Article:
There comes a point when a politician is so tainted by scandal, waste, incompetence and hubris that their approval rating can’t go any lower. I thought Premier Kathleen Wynne had reached that point last year after two Liberals, including Ontario Liberal Party CEO Pat Sorbara, were charged with bribery in connection to the Sudbury by-election scandal.
I should have known better. An Angus Reid poll conducted in March showed Wynne’s approval rating had hit a new low of 12%. By comparison, her predecessor Dalton McGuinty had an approval rating of 23% in 2012 after he had already resigned in disgrace. It’s hard to fathom how Premier Wynne has avoided having to do the same.
So what’s a Liberal politician to do when they’re this unpopular? The exact same thing they’ve been doing all along: announce more entitlements and handouts! In what we all hope will be a futile attempt to save her job, Wynne has rolled out one giveaway after another: free prescription drugs for those 24 and under, a 7.5% raise for public sector workers (stunning even the unions), $100 million in corporate welfare to Ford, the list goes on. All to be paid for in full by future generations of Ontarians, of course.
Her latest Hail Mary is a massive increase in Ontario’s minimum wage from $11.40 to $15 within the next 18 months. This cynical vote-grab would have disastrous consequences for the province’s businesses and low-wage workers. Basic economics dictates that a minimum wage increases unemployment, decreases hours worked, increases the cost of basic goods, and forces businesses to close.
Sadly, economists often fall prey to their own political bias, same as those in every other field of study. The science’s usual handful of leftist cranks, led by self-proclaimed “lefty economist” Michal Rozworski, have signed a letter declaring Wynne’s ham-handed intervention to be a fantastic idea. Most every person in Canada could tell you that the more expensive something is, the less people will want it. This is also true of labour. In an impressive feat of mental gymnastics, these economists insist that is not the case. They point out the many studies proving that unemployment can still go down and the economy can still grow, even after a minimum wage increase.
But nobody claims otherwise. Economies are complex things, with many competing and interacting variables. Imagine seeing a new doctor after recovering from an accident that broke your leg. He examines the healed leg and says: “Look at that, the accident didn’t cause any damage at all!” You point out that without the cast you wore for months and the gruelling physiotherapy, the leg would still be broken – only for him to put his hands over his ears and, with a “NOOOOOO!!!”, run screaming from the room. Or imagine a physicist who, after seeing a plane take off, concludes that gravity no longer exists and directs everyone around him to leap off the nearest cliff.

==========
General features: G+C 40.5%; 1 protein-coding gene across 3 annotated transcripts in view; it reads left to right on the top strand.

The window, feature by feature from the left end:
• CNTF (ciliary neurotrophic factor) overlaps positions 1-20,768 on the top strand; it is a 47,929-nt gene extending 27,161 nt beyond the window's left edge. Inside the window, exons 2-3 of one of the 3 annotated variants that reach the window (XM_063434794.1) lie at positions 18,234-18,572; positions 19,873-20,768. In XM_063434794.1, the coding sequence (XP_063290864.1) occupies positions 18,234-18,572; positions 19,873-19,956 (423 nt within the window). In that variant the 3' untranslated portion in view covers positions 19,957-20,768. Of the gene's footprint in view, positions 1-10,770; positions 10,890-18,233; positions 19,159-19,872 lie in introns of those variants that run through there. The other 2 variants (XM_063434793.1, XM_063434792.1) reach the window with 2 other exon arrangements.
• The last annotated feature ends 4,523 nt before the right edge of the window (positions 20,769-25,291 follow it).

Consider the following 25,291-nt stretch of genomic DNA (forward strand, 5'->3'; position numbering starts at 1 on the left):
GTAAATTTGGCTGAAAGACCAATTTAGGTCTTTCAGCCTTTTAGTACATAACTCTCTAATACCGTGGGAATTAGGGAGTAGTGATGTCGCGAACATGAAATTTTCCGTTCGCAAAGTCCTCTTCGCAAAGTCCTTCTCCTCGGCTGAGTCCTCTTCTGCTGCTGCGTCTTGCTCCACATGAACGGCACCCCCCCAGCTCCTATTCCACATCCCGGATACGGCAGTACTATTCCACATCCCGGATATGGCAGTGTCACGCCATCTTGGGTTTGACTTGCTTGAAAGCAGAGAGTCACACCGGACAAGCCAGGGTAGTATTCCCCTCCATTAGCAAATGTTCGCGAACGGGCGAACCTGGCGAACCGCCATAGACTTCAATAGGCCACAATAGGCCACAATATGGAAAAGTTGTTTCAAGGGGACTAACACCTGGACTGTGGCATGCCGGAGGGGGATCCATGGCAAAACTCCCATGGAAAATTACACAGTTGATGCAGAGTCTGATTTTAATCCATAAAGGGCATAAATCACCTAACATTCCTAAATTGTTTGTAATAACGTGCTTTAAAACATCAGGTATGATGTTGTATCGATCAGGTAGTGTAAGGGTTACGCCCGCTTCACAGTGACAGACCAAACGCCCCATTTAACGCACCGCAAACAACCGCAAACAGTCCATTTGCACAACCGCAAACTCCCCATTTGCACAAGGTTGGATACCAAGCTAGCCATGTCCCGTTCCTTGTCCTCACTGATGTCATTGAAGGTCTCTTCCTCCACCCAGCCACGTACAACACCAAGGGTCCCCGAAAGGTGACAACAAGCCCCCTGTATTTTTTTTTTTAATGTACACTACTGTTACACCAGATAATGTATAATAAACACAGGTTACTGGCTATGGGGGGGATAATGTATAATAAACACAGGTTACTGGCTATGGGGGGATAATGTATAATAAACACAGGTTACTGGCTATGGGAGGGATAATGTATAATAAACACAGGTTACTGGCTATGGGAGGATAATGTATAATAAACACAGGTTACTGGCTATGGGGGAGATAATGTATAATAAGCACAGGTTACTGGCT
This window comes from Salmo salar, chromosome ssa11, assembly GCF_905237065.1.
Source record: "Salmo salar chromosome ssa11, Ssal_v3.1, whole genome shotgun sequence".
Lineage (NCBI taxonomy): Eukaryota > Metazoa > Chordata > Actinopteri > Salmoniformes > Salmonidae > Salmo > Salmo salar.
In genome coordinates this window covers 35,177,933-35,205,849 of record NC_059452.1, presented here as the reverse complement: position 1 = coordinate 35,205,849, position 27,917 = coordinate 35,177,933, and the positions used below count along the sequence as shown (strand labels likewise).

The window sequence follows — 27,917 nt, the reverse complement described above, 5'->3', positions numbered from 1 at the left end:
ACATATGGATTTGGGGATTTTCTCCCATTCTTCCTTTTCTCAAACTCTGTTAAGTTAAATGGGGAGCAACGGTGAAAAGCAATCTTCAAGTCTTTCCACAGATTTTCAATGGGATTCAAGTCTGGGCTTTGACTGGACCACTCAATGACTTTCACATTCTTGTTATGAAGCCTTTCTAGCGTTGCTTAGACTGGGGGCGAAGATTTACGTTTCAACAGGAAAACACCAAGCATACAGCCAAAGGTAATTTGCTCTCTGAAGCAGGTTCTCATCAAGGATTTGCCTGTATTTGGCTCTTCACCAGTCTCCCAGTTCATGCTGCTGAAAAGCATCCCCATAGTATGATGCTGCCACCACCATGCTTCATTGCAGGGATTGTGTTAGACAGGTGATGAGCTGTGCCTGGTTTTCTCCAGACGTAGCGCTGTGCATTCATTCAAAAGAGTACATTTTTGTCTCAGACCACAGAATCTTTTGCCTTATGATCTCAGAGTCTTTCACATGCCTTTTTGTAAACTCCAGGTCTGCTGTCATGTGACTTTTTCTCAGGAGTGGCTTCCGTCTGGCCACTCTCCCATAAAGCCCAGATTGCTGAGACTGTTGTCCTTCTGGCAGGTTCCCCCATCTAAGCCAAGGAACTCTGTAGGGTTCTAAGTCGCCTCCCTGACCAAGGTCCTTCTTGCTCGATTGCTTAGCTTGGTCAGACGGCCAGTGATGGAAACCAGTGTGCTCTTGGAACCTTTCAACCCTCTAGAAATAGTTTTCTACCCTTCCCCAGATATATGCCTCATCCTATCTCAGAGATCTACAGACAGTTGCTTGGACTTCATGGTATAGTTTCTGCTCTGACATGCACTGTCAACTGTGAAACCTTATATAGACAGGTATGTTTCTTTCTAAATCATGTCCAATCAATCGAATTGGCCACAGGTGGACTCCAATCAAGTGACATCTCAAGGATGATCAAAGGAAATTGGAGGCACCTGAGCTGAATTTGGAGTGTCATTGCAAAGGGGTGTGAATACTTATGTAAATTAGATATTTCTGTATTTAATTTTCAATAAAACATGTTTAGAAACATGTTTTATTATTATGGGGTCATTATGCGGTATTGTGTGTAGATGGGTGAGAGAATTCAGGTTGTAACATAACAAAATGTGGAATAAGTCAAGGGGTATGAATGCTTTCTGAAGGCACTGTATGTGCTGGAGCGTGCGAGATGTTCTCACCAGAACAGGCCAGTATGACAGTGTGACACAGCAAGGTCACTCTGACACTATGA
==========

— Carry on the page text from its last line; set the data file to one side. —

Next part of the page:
These sorts of episodes are thankfully rare in medicine and physics, but continue to persist in economics. Just as a broken leg can heal and an aircraft can take off despite gravity, so too can an economy grow even while hamstrung by a minimum wage.
The “progressive” economists conclude their embarrassing letter with the old “[economics is the] dismal science” cliché. They probably find it dismal because it consistently refutes their worldview.
When it comes to economic research, there has never been as detailed data or as advanced methodologies as are available today. This could be why the fight over minimum wages seems to be intensifying. Union-backed “Fight for $15” agitators are scrambling to push forward minimum wage hikes across North America. Some are likely aware that the longer they wait, the more data will come out proving how damaging their ideas are to those they’re supposed to help.
Fortunately for the rest of us, the wait seems to be ending. In 2014, Seattle decided to increase its minimum wage from $9.47 to $15 by 2017. To the city’s credit, it commissioned a team at the University of Washington to study the impact of its experiment. The researchers had unprecedented access to administrative data on wages, hours worked, and the number of minimum wage jobs in the city. They found going from $11 in 2015 to $13 in 2016 cost the average low-wage worker $125 a month in lost hours. This result is even worse than most minimum wage opponents would have predicted. In Missouri, state lawmakers are trying to prevent a similar situation by forcing St. Louis to roll back its recent increase from $7.70 to $10. As other increases come into effect in places like New York City and California, even more convincing evidence against the practice will pile up.
It is critical that Ontarians resist the pressure to cave to powerful unions and misguided protestors. If we don’t, our province will suffer the same ill effects as Seattle and elsewhere.